By asking nicely, with an aerobic instructor’s smile on her face, for the mere semblance of equal treatment, Sandberg became a global celebrity — what cultural theorist Leo Lowenthal calls an “idol of production.” Zuckerberg was seen as an innovator, as was Steve Jobs — men who slotted into the long history of celebrated male entrepreneurs and inventors. But Sandberg’s primary skill was leadership. Getting things done. “For all her success, she’s nothing like a man,” Time magazine declared in 2013. “She may currently have thousands of people saying ‘Right!’ to her, but she’s refined her technique since elementary school. Now it blends an overwhelming amount of data with a weapons-grade ability to nurture and an exquisite organizational acumen.” If she couldn’t complete a task, she’d poach someone who could. She was “ruthlessly prioritizing,” as she likes to say, but not busting any balls along the way.
Now, in the wake of Facebook’s recent scandals, the Lean In organization built on Sandberg’s blueprint “is trying to figure out how independent it can actually become from the Sheryl Sandberg brand,” as Nellie Bowles recently wrote in the Times. And since 2013, the cracks in that blueprint itself have become increasingly apparent: Sandberg herself has admitted how hard it is for single and/or working-class women to lean in. But other fundamental limitations of leaning into the status quo — rather than trying to change it — were visible from the start, perhaps most glaringly when Sandberg’s attention to Lean In was labeled a “distraction” from her work at Facebook.
No one would dare say it publicly — bad optics! — but Fortune reported that inside the company, Facebook employees chafed at how much time she spent on the project (Sandberg wrote the book on weekends and at night). In the 2013 annual shareholders meeting, a stockholder pushed Sandberg on how, given the amount of promotion and traveling she’d done for the book over the last year, she could assure him that “you’ll be just as committed to Facebook over the next 12 months as you were the previous four or five years.” (In the second quarter of 2013, Facebook’s revenues went up 53%.)
Leaning In was a fine hobby, in other words, so long as it didn’t interfere with Sandberg’s real work, or detract from her and Zuckerberg’s shared “vision” of the company, described by the Daily Beast as “a global marketing powerhouse that controls everyone’s data.” Reading that phrase now, it sounds both accurate and plainly sinister. But at the time, the company had successfully glossed itself in the language of “connection” and “friendship.” Facebook apologized when users reacted poorly to the latest feature that gave away their data or violated their privacy, but it also understood that the more they could accustom users to sharing their data, the more they’d succeed. Sandberg endorsed that strategy in her picks for her favorite books of 2013, a list that included The Lean Startup, which she praised for advising companies to push features on the market long before they were perfected. “Facebook figured out this approach long ago,” she said. “We even have posters all over our buildings that remind people, ‘Stay Focused & Keep Shipping.’”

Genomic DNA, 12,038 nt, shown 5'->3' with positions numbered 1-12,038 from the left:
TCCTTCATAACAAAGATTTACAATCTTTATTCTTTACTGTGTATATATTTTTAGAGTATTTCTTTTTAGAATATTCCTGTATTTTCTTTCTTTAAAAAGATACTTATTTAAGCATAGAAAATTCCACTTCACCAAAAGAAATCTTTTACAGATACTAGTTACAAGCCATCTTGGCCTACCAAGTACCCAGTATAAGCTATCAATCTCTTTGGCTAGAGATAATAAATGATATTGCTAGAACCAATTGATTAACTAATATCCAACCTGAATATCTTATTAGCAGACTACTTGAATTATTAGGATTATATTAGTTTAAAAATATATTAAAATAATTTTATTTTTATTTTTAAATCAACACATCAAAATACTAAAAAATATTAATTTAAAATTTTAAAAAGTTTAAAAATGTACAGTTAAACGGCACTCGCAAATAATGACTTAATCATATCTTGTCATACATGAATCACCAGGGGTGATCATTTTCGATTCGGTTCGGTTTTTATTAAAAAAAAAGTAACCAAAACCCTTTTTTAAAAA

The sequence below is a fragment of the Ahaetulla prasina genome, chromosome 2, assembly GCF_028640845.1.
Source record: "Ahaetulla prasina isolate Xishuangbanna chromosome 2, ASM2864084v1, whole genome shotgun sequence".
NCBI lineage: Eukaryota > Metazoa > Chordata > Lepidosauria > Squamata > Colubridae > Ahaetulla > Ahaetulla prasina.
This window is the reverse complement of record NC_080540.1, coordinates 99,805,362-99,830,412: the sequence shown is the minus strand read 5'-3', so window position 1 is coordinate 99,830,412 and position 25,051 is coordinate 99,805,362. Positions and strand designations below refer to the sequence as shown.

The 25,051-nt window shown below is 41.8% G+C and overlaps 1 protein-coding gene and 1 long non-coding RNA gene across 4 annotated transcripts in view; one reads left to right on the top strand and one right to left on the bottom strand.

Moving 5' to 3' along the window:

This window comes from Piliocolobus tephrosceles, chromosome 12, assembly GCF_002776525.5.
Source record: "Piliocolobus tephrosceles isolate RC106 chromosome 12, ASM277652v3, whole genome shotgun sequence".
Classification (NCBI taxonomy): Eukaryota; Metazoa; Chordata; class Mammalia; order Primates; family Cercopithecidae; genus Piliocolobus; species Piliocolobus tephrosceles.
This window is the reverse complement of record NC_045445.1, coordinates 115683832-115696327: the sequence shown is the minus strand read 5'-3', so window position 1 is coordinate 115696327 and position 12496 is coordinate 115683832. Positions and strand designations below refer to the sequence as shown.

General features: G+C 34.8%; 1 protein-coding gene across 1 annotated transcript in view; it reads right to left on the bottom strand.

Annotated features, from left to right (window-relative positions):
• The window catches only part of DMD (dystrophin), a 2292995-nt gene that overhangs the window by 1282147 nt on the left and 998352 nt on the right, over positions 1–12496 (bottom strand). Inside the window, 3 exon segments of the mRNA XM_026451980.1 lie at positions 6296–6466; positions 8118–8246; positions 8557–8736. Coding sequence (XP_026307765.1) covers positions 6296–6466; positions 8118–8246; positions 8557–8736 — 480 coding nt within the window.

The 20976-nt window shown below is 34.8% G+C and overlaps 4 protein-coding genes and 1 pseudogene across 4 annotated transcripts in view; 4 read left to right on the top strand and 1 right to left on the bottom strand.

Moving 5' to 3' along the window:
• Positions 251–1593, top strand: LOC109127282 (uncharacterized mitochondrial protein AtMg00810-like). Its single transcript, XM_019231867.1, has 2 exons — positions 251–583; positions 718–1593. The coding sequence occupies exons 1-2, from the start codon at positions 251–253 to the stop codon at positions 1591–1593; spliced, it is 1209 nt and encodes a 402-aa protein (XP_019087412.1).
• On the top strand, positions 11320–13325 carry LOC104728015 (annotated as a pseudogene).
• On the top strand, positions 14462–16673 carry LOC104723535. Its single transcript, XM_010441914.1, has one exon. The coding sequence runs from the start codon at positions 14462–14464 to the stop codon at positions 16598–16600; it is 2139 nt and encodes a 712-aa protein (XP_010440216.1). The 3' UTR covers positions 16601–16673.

You could call that philosophy — along with “move fast and break things” — fundamental to innovation. Or you could call it reckless — a conclusion borne out by the violent and geopolitically significant ramifications of Facebook’s “imperfect” expansion into countries like Myanmar and the Philippines. And at Facebook and in Silicon Valley, many of the perceived virtues of moving fast and breaking things were about to become vulnerabilities. Something was fundamentally broken at the core of the company — a company built, at least in its contemporary and most toxic iteration, on Sandberg’s business model.
When clearer signs of Facebook’s malfeasance began to surface, Sandberg was initially shielded from blame. Part of that protection was coincidental: In May 2015, her husband, Dave Goldberg, died suddenly of heart failure. Two years later, she released her second book — Option B: Facing Adversity, Building Resilience, and Finding Joy — focused on grief and recovering from tragedy. Sandberg used the opportunity to address one of the fundamental flaws of Lean In, describing just how little she had understood about the difficulties of negotiating family and the workplace as a single mother. Suddenly, Time magazine’s Belinda Luscombe wrote, “Superwoman became very human.”